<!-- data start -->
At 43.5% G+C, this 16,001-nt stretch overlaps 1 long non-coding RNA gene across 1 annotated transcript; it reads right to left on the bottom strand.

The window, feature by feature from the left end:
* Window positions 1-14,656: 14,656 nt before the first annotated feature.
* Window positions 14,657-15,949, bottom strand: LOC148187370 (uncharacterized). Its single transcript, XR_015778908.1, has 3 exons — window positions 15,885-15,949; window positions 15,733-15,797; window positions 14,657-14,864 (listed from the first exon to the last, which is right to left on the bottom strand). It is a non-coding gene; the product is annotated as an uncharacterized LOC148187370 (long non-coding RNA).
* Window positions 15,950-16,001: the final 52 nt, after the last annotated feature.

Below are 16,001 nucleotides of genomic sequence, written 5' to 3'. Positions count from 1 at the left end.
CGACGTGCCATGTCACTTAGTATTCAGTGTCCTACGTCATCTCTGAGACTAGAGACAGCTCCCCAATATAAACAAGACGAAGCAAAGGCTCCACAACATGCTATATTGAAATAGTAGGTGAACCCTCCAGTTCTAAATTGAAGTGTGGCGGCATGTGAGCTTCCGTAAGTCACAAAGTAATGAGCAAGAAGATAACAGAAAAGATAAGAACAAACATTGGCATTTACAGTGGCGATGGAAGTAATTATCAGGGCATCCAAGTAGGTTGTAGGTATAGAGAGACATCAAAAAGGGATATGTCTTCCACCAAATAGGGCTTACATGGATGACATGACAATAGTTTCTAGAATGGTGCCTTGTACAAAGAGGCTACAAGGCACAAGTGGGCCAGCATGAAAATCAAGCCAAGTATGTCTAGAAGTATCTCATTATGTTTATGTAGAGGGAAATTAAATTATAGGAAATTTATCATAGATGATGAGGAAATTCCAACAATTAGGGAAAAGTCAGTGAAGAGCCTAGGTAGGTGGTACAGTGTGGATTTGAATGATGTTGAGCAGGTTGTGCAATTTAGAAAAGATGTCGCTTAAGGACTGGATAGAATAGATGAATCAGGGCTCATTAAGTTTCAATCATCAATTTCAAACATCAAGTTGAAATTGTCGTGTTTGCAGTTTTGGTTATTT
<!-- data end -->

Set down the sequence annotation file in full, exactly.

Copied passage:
At 43.5% G+C, this 16,001-nt stretch overlaps 1 long non-coding RNA gene across 1 annotated transcript; it reads right to left on the bottom strand.

The window, feature by feature from the left end:
* Window positions 1-14,656: 14,656 nt before the first annotated feature.
* Window positions 14,657-15,949, bottom strand: LOC148187370 (uncharacterized). Its single transcript, XR_015778908.1, has 3 exons — window positions 15,885-15,949; window positions 15,733-15,797; window positions 14,657-14,864 (listed from the first exon to the last, which is right to left on the bottom strand). It is a non-coding gene; the product is annotated as an uncharacterized LOC148187370 (long non-coding RNA).
* Window positions 15,950-16,001: the final 52 nt, after the last annotated feature.

Below are 16,001 nucleotides of genomic sequence, written 5' to 3'. Positions count from 1 at the left end.
CGACGTGCCATGTCACTTAGTATTCAGTGTCCTACGTCATCTCTGAGACTAGAGACAGCTCCCCAATATAAACAAGACGAAGCAAAGGCTCCACAACATGCTATATTGAAATAGTAGGTGAACCCTCCAGTTCTAAATTGAAGTGTGGCGGCATGTGAGCTTCCGTAAGTCACAAAGTAATGAGCAAGAAGATAACAGAAAAGATAAGAACAAACATTGGCATTTACAGTGGCGATGGAAGTAATTATCAGGGCATCCAAGTAGGTTGTAGGTATAGAGAGACATCAAAAAGGGATATGTCTTCCACCAAATAGGGCTTACATGGATGACATGACAATAGTTTCTAGAATGGTGCCTTGTACAAAGAGGCTACAAGGCACAAGTGGGCCAGCATGAAAATCAAGCCAAGTATGTCTAGAAGTATCTCATTATGTTTATGTAGAGGGAAATTAAATTATAGGAAATTTATCATAGATGATGAGGAAATTCCAACAATTAGGGAAAAGTCAGTGAAGAGCCTAGGTAGGTGGTACAGTGTGGATTTGAATGATGTTGAGCAGGTTGTGCAATTTAGAAAAGATGTCGCTTAAGGACTGGATAGAATAGATGAATCAGGGCTCATTAAGTTTCAATCATCAATTTCAAACATCAAGTTGAAATTGTCGTGTTTGCAGTTTTGGTTATTT